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The Connection Between Intimate Partner Violence and Health Disparities

In “Race, Ethnicity, and Health: An Intersectional Approach,” Weber and Fore address health disparities common amongst ethnic minorities. Because of socially constructed hierarchies, American citizens are experiencing drastically different health outcomes. I found one aspect of their research particularly interesting. With our country’s growing focus on research in biomedicine and genetics, attention is diverted from population-based social interventions that have the ability to prevent many of the health inequalities present today. One striking statistic states, “the vast majority of health care spending, as much as 95 percent by some estimates, is directed toward medical care and biomedical research. However, there is strong evidence that behavior and environment are responsible for over 70 percent of avoidable mortality…” (Institute of Medicine, 2002, p. 2). In order to better understand these health disparities, we need to address the issue of racism and the social structures that enable it.

Image(Image: Women’s Aid)

In relation to trauma and violence, research has been done on the connection between higher levels of intimate partner violence (IPV) in African-American women, and consequently, various health disparities. Sharps and Campbell state that, “among African American women between the ages of 15 to 24 years, IPV is the leading cause of premature death from homicide and injury from non lethal causes.” The researchers also suggest a connection between IPV and health disparities, “since low income and underemployment are most common among women of color, the increase in rates of IPV experienced among them must be considered as a potential cause of disparities in health conditions shown to be associated with IPV.” It is very possible that if there is a lack of intervention options available for African-American women, IPV continues to be a complicated issue that only leads to further racial stigmatization and health disparities.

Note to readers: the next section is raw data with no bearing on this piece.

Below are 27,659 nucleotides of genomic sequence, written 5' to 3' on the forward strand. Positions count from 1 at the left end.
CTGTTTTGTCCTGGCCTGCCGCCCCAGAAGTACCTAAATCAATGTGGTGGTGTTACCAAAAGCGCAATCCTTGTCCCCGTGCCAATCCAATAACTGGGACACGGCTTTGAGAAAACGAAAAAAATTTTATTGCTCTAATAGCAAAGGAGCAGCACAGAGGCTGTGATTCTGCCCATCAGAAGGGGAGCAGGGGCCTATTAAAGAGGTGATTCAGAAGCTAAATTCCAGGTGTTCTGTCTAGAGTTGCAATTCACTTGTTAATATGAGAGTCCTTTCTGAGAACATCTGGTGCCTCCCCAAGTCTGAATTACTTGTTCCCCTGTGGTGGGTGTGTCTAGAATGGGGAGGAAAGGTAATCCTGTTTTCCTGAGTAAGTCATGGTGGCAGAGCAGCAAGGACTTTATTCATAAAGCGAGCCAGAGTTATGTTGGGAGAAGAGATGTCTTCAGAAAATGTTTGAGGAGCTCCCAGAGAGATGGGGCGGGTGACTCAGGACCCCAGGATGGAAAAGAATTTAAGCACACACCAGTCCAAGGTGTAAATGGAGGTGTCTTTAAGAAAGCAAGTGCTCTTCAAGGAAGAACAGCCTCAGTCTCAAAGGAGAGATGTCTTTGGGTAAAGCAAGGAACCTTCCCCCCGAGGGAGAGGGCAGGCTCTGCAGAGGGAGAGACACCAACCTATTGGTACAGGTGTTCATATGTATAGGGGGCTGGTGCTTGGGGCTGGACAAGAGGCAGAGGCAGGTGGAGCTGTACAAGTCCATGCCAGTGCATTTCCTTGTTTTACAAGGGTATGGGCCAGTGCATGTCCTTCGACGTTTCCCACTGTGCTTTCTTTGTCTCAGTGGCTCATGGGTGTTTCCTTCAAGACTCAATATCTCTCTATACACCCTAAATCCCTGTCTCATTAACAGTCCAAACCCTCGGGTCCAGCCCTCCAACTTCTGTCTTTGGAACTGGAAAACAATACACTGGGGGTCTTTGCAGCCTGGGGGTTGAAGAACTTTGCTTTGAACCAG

Sources:

Sharps, Phyllis W., and Jacquelyn C. Campbell. “Http://endabuse.org/health/ejournal/archive/1-4/ipv_health_disparities.php.”Family Violence Prevention and Health Practice. Print.

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One response to “The Connection Between Intimate Partner Violence and Health Disparities

  1. saraketcham ⋅

    I think the two statistics that you quote hit the issue right on the head. We spend a disproportionate amount of money biomedicine and genetics when behavior and environment is known to greatly influence cases of preventable mortality. It’s as if there’s a roadblock in the discussion of comprehensive health, and because we don’t really consider race and social issues in health, it becomes near impossible to address problems like intimate partner violence, which depend on race, which itself influences health. The chain of events and characteristics that affect health is very long and complicated, and just as you said, how we spend our research money does not reflect this.

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